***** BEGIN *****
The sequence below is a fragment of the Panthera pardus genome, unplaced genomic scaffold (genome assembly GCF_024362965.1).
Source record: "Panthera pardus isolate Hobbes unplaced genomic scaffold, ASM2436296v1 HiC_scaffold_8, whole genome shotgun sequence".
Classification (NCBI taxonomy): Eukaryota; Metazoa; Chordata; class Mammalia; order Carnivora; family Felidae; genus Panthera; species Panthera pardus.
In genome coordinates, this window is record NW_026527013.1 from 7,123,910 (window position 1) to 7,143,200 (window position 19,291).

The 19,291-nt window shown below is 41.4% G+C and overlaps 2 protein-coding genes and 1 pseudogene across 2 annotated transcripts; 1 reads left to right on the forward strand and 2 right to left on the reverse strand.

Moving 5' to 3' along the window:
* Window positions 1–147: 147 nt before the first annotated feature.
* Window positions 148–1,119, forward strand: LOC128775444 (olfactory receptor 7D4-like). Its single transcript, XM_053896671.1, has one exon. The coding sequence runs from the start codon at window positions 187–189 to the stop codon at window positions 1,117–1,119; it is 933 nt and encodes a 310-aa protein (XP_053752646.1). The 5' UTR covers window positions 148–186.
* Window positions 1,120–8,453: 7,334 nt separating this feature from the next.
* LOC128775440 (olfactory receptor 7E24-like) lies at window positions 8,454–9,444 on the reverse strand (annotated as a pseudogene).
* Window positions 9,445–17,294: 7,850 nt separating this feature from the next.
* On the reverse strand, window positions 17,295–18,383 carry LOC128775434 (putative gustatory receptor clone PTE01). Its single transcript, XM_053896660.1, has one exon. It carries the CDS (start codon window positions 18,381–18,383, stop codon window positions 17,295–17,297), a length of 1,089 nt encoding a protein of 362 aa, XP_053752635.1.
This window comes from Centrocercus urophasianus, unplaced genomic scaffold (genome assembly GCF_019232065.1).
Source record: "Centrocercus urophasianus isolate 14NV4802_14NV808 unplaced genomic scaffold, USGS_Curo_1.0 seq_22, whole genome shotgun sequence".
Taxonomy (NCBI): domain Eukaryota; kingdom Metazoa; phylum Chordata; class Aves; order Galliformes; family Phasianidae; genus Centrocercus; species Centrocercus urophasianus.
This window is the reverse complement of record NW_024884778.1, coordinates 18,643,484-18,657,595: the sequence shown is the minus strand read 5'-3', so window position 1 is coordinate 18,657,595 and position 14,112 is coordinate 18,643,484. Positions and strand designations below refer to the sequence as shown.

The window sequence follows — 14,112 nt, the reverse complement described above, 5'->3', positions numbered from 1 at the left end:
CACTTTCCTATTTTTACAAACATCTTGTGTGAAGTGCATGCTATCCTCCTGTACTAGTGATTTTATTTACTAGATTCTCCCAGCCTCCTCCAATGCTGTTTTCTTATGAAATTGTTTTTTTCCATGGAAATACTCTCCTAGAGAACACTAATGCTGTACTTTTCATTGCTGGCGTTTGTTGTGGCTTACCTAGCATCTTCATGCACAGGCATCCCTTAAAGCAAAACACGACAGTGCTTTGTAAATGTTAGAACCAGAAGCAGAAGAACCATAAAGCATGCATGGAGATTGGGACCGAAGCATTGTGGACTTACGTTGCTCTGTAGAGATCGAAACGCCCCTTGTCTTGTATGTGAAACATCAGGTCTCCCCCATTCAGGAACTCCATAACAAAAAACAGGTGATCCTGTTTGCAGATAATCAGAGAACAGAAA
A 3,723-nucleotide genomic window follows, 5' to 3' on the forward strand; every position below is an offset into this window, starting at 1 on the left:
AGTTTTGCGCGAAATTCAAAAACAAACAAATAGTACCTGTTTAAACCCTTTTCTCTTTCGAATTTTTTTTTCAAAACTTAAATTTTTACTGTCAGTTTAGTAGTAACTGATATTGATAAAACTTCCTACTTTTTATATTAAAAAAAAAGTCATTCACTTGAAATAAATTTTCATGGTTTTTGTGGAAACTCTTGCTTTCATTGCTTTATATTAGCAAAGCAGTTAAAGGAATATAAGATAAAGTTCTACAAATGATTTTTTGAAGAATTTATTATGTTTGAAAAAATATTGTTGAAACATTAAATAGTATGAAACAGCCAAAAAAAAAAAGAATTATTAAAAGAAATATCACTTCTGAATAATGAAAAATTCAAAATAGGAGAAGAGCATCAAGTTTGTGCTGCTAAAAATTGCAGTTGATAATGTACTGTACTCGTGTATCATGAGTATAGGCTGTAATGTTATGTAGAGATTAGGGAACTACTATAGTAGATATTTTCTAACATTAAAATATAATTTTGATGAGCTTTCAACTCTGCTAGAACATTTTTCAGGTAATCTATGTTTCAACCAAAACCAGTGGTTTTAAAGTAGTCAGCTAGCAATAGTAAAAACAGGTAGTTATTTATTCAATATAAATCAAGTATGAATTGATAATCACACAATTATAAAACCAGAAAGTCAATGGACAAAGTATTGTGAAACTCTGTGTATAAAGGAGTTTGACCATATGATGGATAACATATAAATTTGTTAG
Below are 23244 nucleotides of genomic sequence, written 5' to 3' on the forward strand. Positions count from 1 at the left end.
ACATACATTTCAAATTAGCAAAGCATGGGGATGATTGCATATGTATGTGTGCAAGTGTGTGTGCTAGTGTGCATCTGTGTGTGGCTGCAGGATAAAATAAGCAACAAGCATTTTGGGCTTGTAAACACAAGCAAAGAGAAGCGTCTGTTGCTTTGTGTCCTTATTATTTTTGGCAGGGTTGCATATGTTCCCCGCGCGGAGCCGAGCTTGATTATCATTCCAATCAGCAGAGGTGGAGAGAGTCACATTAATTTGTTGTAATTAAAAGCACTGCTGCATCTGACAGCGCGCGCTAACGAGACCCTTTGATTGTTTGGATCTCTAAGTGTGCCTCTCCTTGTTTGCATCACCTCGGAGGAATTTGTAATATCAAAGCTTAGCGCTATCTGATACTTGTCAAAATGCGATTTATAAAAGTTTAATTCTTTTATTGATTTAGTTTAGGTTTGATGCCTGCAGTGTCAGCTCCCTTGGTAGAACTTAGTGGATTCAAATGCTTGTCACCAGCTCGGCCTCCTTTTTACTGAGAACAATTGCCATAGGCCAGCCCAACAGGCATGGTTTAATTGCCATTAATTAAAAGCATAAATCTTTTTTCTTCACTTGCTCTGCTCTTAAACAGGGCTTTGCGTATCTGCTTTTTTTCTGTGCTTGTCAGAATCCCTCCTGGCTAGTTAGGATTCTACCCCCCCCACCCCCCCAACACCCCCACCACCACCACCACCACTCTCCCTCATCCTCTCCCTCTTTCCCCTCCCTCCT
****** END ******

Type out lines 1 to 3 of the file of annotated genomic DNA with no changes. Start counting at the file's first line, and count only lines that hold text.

The sequence below is a fragment of the Panthera pardus genome, unplaced genomic scaffold (genome assembly GCF_024362965.1).
Source record: "Panthera pardus isolate Hobbes unplaced genomic scaffold, ASM2436296v1 HiC_scaffold_8, whole genome shotgun sequence".
Classification (NCBI taxonomy): Eukaryota; Metazoa; Chordata; class Mammalia; order Carnivora; family Felidae; genus Panthera; species Panthera pardus.